Another promising application of CNTs in tissue engineering is the development of new drug and gene delivery systems. For example, cancer treatment represents an enormous challenge for drug delivery in tissue engineering. Because most anti-cancer drugs are harmful to normal tissues as well, it is highly desired to develop a targeted drug delivery system that can distinguish a cancer cell from healthy cells while delivering the drugs.54 CNTs are excellent candidates for developing such a system.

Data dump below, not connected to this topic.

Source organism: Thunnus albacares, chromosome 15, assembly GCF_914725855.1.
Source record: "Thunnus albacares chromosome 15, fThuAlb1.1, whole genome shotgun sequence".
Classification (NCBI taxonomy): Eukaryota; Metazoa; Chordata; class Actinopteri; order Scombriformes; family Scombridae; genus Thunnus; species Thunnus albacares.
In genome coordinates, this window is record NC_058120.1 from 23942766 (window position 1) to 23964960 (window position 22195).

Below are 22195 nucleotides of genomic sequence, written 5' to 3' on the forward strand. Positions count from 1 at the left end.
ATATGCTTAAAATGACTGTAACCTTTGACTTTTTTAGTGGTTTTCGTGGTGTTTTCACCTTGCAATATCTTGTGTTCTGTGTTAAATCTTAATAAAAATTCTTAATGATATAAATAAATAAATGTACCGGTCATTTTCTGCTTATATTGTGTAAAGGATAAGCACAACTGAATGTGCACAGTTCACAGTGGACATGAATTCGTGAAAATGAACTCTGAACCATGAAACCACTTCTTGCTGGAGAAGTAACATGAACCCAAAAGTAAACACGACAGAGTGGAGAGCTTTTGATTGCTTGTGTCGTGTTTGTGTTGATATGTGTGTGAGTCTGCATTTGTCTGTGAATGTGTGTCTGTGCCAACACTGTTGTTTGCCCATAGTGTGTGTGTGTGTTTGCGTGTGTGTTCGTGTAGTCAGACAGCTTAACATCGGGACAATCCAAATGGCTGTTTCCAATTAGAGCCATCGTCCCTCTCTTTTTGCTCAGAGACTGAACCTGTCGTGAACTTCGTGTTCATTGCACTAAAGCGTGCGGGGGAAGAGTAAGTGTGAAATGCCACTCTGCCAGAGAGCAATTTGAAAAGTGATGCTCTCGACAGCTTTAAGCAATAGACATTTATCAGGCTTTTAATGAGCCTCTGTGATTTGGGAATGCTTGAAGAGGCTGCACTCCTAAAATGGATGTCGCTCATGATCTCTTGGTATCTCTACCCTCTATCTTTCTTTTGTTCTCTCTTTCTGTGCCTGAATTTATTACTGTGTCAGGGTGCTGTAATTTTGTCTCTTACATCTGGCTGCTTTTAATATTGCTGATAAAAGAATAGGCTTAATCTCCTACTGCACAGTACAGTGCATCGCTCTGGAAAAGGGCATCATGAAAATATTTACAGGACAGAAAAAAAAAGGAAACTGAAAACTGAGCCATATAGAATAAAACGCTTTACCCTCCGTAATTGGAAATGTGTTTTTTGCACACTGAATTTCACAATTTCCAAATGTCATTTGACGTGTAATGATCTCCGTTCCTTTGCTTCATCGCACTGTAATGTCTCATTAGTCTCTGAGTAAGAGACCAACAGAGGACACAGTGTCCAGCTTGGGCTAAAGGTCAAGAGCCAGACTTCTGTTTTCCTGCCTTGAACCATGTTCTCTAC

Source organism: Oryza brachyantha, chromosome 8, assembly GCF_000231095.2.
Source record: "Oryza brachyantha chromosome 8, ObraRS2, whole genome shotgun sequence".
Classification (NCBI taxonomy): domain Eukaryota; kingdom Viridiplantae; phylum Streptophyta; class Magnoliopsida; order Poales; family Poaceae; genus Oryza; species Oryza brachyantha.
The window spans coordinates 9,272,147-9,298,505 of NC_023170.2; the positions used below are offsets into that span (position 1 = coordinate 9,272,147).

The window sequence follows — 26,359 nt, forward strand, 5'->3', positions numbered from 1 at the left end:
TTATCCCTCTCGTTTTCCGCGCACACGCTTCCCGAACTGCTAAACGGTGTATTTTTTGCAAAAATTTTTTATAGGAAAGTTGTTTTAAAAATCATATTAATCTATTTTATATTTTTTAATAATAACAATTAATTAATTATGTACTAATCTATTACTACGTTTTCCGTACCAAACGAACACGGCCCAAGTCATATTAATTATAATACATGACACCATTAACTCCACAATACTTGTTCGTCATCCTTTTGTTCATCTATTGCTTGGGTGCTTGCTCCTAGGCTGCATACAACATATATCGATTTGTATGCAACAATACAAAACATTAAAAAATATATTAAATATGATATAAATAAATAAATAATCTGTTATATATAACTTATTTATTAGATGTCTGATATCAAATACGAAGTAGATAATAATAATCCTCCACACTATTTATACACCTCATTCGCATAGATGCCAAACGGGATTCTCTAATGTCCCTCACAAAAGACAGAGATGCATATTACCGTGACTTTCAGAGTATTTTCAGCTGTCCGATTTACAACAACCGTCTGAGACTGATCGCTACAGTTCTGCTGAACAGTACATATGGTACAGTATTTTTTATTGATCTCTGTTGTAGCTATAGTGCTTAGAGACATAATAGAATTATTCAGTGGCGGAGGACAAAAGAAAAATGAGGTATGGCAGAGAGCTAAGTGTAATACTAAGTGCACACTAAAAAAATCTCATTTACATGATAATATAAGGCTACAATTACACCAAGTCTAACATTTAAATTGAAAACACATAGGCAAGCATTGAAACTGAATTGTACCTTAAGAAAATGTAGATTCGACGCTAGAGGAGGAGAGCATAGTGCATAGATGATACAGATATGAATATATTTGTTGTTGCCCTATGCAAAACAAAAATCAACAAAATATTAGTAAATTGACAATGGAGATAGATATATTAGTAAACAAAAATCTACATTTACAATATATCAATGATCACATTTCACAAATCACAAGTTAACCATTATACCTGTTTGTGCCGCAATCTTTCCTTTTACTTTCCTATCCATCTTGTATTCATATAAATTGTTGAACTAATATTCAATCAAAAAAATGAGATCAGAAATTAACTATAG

To use as a cargo for in vivo biomolecule delivery, the CNTs need to be chemically modified so that the biomolecules of interest can be readily loaded inside or outside the tubes, which can then be released from the tubes upon reaching the target cells or tissues. CNTs can be functionalized in many different ways depending on their terminal applications. The functionalization helps to integrate various biomolecules such as proteins, nucleic acids, carbohydrates, and other organic chemicals to sidewalls or open-ends of the CNTs. The ability to incorporate drugs or genes into functionalized CNTs demonstrates a new era in pharmacotherapy for selective delivery of drugs or genes to cells and tissues.